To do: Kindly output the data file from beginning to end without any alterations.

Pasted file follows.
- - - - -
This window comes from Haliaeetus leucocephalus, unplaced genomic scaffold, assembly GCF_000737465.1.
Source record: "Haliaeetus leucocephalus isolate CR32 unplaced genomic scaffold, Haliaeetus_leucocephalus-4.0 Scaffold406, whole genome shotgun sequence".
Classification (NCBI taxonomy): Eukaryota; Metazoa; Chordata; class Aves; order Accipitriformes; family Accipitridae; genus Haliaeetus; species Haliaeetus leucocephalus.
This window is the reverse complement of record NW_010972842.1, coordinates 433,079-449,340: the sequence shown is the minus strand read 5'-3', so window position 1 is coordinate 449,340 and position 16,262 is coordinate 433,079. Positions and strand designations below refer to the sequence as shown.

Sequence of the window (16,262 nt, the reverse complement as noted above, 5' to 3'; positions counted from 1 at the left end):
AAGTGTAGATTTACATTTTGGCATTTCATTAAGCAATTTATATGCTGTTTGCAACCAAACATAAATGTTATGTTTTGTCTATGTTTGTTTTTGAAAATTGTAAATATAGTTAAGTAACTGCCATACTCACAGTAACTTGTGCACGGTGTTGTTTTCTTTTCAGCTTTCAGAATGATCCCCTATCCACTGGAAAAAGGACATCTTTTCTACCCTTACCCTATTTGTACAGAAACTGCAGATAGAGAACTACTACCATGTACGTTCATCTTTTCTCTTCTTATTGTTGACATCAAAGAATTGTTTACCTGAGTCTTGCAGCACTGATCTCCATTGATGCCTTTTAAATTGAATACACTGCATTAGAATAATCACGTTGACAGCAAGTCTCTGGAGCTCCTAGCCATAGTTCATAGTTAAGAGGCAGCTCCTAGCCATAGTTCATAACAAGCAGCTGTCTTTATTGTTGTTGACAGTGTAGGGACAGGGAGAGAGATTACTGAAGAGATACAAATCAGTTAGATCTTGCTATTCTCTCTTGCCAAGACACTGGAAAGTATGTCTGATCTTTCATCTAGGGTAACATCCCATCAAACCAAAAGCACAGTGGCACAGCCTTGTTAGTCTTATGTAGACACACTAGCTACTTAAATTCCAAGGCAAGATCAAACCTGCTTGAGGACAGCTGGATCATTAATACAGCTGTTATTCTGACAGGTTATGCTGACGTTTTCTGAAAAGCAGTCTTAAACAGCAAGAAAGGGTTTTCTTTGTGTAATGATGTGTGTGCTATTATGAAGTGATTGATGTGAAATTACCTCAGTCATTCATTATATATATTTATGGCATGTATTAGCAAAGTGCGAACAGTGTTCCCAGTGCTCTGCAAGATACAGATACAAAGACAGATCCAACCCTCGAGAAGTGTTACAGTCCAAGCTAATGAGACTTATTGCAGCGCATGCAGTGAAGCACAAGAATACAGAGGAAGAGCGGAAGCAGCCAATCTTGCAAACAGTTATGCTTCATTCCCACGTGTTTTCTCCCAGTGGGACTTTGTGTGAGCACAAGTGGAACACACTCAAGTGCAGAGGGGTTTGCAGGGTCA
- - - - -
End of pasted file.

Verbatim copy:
This window comes from Haliaeetus leucocephalus, unplaced genomic scaffold, assembly GCF_000737465.1.
Source record: "Haliaeetus leucocephalus isolate CR32 unplaced genomic scaffold, Haliaeetus_leucocephalus-4.0 Scaffold406, whole genome shotgun sequence".
Classification (NCBI taxonomy): Eukaryota; Metazoa; Chordata; class Aves; order Accipitriformes; family Accipitridae; genus Haliaeetus; species Haliaeetus leucocephalus.
This window is the reverse complement of record NW_010972842.1, coordinates 433,079-449,340: the sequence shown is the minus strand read 5'-3', so window position 1 is coordinate 449,340 and position 16,262 is coordinate 433,079. Positions and strand designations below refer to the sequence as shown.

Sequence of the window (16,262 nt, the reverse complement as noted above, 5' to 3'; positions counted from 1 at the left end):
AAGTGTAGATTTACATTTTGGCATTTCATTAAGCAATTTATATGCTGTTTGCAACCAAACATAAATGTTATGTTTTGTCTATGTTTGTTTTTGAAAATTGTAAATATAGTTAAGTAACTGCCATACTCACAGTAACTTGTGCACGGTGTTGTTTTCTTTTCAGCTTTCAGAATGATCCCCTATCCACTGGAAAAAGGACATCTTTTCTACCCTTACCCTATTTGTACAGAAACTGCAGATAGAGAACTACTACCATGTACGTTCATCTTTTCTCTTCTTATTGTTGACATCAAAGAATTGTTTACCTGAGTCTTGCAGCACTGATCTCCATTGATGCCTTTTAAATTGAATACACTGCATTAGAATAATCACGTTGACAGCAAGTCTCTGGAGCTCCTAGCCATAGTTCATAGTTAAGAGGCAGCTCCTAGCCATAGTTCATAACAAGCAGCTGTCTTTATTGTTGTTGACAGTGTAGGGACAGGGAGAGAGATTACTGAAGAGATACAAATCAGTTAGATCTTGCTATTCTCTCTTGCCAAGACACTGGAAAGTATGTCTGATCTTTCATCTAGGGTAACATCCCATCAAACCAAAAGCACAGTGGCACAGCCTTGTTAGTCTTATGTAGACACACTAGCTACTTAAATTCCAAGGCAAGATCAAACCTGCTTGAGGACAGCTGGATCATTAATACAGCTGTTATTCTGACAGGTTATGCTGACGTTTTCTGAAAAGCAGTCTTAAACAGCAAGAAAGGGTTTTCTTTGTGTAATGATGTGTGTGCTATTATGAAGTGATTGATGTGAAATTACCTCAGTCATTCATTATATATATTTATGGCATGTATTAGCAAAGTGCGAACAGTGTTCCCAGTGCTCTGCAAGATACAGATACAAAGACAGATCCAACCCTCGAGAAGTGTTACAGTCCAAGCTAATGAGACTTATTGCAGCGCATGCAGTGAAGCACAAGAATACAGAGGAAGAGCGGAAGCAGCCAATCTTGCAAACAGTTATGCTTCATTCCCACGTGTTTTCTCCCAGTGGGACTTTGTGTGAGCACAAGTGGAACACACTCAAGTGCAGAGGGGTTTGCAGGGTCA